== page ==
Getting back to the riding ranks, local jockeys Howard Cheng and Keith Yeung are back after lengthy periods spent on the sidelines after suffering injuries last season.
It will be an understatement to say that they’ll be keen to “get amongst the winners”.
The same can be said about all of the local jockeys except for Matthew Chadwick- a young jockey with natural talent who, many say, has turned his life around after some bizarre outbursts of anger at buses- buses?- last season.
Gawd knows, his boss Tony Cruz doesn’t suffer fools gladly- especially those who take buses. Buses?
As for the rest of the local brigade, they really need to show that their overseas stints during the off-season were worthwhile, and that they’re not just making up the “localization” numbers while, sometimes during races, showing the fine motor skills of Mr Bean.
Meanwhile, many enquiring eyes will be on Christian Reith- a surprising choice to receive a six month riding license in Hong Kong.
Though not up there with Sydney’s best- Bowman, Rawiller, Berry, McDonald, McEvoy, Shinn, young guns Sam Clipperton, Jason Collett and apprentice Winona Costin, he is a good rider, he works hard, was one of the first jockeys to arrive in Hong Kong for trackwork, and deserves some winning opportunities.
Being one of Tommy Berry’s “besties” should help see him on some of John Moore’s horses- hopefully those with winning chances.
But all this in store tomorrow is a fleeting reprieve from bigger issues at stake.
These are very Strange Days for Hong Kong- a splintered, frustrated, bored, disappointed, divided, unhappy, angry Hong Kong- when on October 12, the HKJC launches its 130 Anniversary Campaign at Shatin.
Having this campaign launched just two weeks after Occupy Central and attended by the city’s Chief Executive, is, yes, strange.
BUT, if it can really connect and resonate with consumers- the millions of Hong Kong people who are far removed from horse racing- and not have this campaign seen, or even ignored, as a weird pastiche of corporate and inward looking navel gazing, the HKJC can, for once and for all, also stamp itself as a real winner OUTSIDE of the world of horse racing and where the many ways its Charities Trust benefit so many in Hong Kong is effectively showcased.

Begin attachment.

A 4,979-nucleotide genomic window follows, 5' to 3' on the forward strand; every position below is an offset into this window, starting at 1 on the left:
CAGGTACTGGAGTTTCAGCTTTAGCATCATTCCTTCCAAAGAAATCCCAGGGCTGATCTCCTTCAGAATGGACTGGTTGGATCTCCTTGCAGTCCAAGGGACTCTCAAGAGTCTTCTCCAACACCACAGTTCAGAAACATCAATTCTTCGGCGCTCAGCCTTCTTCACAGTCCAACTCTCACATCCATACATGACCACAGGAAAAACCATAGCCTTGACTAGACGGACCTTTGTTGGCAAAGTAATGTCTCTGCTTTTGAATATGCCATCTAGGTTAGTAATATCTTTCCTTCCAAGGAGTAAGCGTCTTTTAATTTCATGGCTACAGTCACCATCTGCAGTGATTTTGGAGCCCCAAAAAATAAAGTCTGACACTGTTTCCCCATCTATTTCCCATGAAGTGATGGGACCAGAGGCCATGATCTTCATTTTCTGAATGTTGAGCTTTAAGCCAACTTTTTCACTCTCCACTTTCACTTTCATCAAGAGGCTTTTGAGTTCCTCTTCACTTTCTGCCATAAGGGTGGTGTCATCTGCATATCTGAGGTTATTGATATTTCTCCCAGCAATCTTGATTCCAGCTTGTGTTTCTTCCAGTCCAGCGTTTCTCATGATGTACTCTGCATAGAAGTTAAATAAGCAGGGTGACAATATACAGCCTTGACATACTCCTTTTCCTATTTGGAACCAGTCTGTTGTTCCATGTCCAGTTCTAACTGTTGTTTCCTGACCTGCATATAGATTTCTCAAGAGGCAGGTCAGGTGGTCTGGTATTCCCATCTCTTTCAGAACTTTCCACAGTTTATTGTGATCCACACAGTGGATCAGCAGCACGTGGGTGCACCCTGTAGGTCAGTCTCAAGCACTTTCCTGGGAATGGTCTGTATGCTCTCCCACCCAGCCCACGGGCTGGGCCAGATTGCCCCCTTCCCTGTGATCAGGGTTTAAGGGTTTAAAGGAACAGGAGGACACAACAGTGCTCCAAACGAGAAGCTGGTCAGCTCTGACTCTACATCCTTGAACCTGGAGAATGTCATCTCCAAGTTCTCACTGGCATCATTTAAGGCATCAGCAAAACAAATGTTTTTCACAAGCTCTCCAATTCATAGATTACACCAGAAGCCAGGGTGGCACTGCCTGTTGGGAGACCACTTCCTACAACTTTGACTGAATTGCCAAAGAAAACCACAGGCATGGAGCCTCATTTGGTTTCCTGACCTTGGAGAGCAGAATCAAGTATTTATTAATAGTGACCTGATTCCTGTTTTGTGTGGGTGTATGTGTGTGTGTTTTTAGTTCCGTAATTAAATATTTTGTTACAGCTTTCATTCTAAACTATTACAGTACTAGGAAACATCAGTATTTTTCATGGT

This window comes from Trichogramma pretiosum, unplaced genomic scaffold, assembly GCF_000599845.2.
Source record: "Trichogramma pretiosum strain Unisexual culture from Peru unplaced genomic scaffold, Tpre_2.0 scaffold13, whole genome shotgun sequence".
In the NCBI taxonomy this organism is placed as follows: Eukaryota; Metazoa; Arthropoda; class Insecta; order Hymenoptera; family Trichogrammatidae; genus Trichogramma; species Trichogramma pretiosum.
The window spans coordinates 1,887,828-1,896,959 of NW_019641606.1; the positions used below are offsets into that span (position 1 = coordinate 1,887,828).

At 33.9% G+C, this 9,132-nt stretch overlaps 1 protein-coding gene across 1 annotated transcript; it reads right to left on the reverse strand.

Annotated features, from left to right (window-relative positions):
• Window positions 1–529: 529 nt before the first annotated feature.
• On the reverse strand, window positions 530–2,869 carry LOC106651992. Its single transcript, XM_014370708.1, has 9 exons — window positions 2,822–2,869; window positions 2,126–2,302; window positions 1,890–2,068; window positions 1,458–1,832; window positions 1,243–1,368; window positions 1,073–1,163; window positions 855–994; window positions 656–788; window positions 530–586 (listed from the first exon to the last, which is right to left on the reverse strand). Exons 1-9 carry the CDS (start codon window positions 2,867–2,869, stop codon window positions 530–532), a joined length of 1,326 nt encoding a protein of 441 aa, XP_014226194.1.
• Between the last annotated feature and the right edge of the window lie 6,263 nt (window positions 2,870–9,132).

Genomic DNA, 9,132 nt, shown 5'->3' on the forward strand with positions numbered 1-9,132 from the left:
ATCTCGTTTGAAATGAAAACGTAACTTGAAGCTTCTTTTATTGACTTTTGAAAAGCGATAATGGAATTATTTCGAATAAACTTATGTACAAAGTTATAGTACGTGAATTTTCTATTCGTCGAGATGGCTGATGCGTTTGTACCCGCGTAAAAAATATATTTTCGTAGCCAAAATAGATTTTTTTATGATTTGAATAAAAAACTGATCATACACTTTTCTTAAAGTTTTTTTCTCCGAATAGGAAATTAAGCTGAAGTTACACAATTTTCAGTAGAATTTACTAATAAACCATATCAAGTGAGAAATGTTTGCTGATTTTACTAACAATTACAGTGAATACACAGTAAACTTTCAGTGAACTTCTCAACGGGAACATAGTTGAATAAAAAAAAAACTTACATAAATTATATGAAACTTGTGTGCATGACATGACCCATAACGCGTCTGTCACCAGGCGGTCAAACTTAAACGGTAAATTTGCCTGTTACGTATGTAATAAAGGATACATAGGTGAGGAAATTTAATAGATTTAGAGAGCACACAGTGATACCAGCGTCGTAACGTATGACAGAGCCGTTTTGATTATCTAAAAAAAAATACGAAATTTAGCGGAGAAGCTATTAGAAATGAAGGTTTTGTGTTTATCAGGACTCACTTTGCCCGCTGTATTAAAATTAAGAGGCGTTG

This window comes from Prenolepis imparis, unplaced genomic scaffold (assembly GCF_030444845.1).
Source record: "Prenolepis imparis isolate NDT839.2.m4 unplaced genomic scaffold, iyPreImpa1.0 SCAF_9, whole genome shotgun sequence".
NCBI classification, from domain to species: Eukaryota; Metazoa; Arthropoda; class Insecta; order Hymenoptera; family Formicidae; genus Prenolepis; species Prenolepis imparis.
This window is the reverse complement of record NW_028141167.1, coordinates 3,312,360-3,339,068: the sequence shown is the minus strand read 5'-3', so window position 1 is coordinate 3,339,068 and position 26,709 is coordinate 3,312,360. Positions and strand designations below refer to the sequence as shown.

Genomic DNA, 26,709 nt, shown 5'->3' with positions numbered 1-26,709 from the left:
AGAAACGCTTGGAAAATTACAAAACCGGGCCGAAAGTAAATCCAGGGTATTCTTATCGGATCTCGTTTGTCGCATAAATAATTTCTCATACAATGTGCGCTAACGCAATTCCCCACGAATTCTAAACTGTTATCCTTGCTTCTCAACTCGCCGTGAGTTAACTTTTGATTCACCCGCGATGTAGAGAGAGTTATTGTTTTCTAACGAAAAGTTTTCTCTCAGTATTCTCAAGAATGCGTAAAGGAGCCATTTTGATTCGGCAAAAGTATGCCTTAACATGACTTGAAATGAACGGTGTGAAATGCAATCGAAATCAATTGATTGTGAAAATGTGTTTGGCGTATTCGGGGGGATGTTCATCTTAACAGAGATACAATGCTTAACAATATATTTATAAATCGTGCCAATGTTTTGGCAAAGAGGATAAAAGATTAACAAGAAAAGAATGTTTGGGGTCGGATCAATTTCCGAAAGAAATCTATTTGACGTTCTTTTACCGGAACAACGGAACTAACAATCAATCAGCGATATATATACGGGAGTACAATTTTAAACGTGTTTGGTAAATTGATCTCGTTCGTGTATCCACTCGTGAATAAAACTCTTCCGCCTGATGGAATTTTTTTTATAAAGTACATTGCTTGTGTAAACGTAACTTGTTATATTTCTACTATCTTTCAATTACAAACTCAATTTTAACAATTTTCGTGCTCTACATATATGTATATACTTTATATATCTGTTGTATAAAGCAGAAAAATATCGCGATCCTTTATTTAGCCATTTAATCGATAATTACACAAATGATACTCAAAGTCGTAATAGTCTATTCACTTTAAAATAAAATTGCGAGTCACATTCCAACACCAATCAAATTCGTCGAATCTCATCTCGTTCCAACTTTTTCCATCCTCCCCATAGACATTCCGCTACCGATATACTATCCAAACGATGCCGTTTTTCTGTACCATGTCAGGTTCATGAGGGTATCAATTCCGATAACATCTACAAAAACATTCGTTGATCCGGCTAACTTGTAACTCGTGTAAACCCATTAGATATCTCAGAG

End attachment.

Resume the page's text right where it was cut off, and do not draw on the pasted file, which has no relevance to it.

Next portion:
Here is an opportunity straight out of left field to be finally seen as being more than “just a racing club” and to unashamedly show off its contributions to the people of Hong Kong- the young, old, the needy and the gifted.
To win over the eyes and ears and hearts of the Hong Kong people, however, it cannot make hollow corporate noises- not while trying to be heard over the murder of crows currently flying around Hong Kong skies making squawking sounds.
These only help to confuse those millions simply wanting some INSPIRATIONAL Feel Good Moments in a city that has- and will always be- the only home they know.
Here’s hoping that the guys wearing the white hats that ride into town and make this happen is the HKJC.
It is THE most unique racing club in the world with 130 years of history and success stories behind it- and many more years ahead to weave itself even further into the very fabric of Hong Kong life.
Hong Kong Belonger